In the case of Anjuman Intazamia Masazid Varanasi v. Ist A.D.J. Varanasi And Others [MATTERS UNDER ARTICLE 227 No.- 3341 of 2017], the Director General of the Archaeological Survey of India has been given one final chance to file a personal affidavit as part of the current case before the Allahabad High Court over the Kashi Vishwanath temple Gyanvapi mosque dispute. The Bench of Justice Prakash Padia further imposed a fee of Rupees 10,000 on her, to be deposited in the Legal Services Committee, Allahabad, taking into consideration that the Civil Suit has been ongoing before the Civil Court Varanasi since 1991.
Facts: In the year the land on which the Gyanvapi Mosque stands was returned to Hindus, Varanasi Court was visited by the ancient idol of Swayambhu, Lord Vishweshwar, and five other deities. The High Court delayed that exact decision last year in September. The Anjuman Intezamiya Masajid Varanasi has also contested the Varanasi court hearing in which an ASI survey was ordered last year. The petitioner [Anjuman Intazamia Masazid. Varanasi] initially filed an application under Order VII Rule 11(d) CPC for rejecting the plaint (of the Ancient Idol Of Swayambhu Lord Vishweshwar), the contesting respondents argued before the court earlier. However, they did not press the same for a significant amount of time and instead, they chose to file a written statement in the plaint. The respondent’s attorney additionally contended that the Varanasi Court had framed the issues based on the lawsuit’s pleadings. The defence attorney also claimed that the disputed property, specifically the Visheshwar temple, has been around since the Satyug era.
Judgement: Earlier, the High Court had instructed the DG to submit her response by September 28; however, on that day, the Court was told of the DG’s medical concerns, therefore the Court instructed the DG ASI to submit her response by October 18 at the latest. Now, the affidavit could not be submitted today either. Additionally, the attorney for the Archaeological Survey of India requested at least six weeks to prepare a counter affidavit; however, the court denied the request and gave the attorney 10 days to prepare her affidavit. For reasons that may not be clear to our readers, the Varanasi Court’s controversial order to conduct an archaeological survey of the site to determine whether a Hindu temple was partially demolished to construct the Gyanvapi mosque in the 17th century was effectively suspended when the High Court stayed proceedings in the Kashi Vishwanath Mandir-Gyanvapi Masjid last year. The Uttar Pradesh Government has previously submitted an affidavit declaring that it will play no important role in the ASI survey and will solely be responsible for maintaining peace and order in this situation. In essence, the Varanasi-based Anjuman Intazamia Masazid has challenged He further argued that because the disputed building contains the Swayambhu Lord Visheshwar, Lord Visheshwar is an intrinsic element of the land in question. The respondents have argued that because the religious character of the place of worship remained the same as it was on August 15, 1947, the provisions of the Places of Worship Act, 1991, cannot be applied, refuting the Majid committee’s argument that the plaint should be rejected because it was barred by the provisions of the Places of Worship (Special Provisions) Act, 1991.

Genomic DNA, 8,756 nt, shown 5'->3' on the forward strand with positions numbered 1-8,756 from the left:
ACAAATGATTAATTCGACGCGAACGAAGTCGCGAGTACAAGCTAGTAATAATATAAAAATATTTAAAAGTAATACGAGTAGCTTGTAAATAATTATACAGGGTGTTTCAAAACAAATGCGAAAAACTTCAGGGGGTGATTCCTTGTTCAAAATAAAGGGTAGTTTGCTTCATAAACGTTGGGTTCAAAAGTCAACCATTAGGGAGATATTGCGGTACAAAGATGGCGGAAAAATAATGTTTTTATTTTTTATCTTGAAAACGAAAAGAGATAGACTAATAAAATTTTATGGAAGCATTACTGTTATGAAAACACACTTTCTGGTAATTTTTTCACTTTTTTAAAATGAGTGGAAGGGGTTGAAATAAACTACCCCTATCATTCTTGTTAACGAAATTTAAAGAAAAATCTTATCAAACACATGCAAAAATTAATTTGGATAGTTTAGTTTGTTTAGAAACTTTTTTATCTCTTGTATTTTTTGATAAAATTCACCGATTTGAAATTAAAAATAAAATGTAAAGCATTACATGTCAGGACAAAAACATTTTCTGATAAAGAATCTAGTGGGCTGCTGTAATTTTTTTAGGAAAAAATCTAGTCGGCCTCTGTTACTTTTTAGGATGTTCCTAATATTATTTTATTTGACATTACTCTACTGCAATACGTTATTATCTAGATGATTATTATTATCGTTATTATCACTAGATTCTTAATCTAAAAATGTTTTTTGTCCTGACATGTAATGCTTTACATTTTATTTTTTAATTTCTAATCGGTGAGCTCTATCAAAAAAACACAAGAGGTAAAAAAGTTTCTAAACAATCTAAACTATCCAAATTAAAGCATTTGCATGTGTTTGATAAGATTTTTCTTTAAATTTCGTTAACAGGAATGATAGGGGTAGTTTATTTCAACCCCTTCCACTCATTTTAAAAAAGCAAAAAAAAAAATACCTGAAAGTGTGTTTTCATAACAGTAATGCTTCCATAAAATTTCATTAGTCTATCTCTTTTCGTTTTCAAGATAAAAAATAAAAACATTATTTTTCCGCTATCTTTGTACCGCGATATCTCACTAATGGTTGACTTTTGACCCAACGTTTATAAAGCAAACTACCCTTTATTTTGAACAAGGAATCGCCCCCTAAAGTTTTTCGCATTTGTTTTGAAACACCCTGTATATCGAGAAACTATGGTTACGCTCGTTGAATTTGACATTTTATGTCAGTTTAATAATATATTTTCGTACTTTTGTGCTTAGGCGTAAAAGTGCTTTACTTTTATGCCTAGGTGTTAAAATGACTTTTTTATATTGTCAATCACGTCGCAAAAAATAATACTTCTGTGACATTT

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JUDGEMENT REVIEWED BY SNIGDHA DUBEY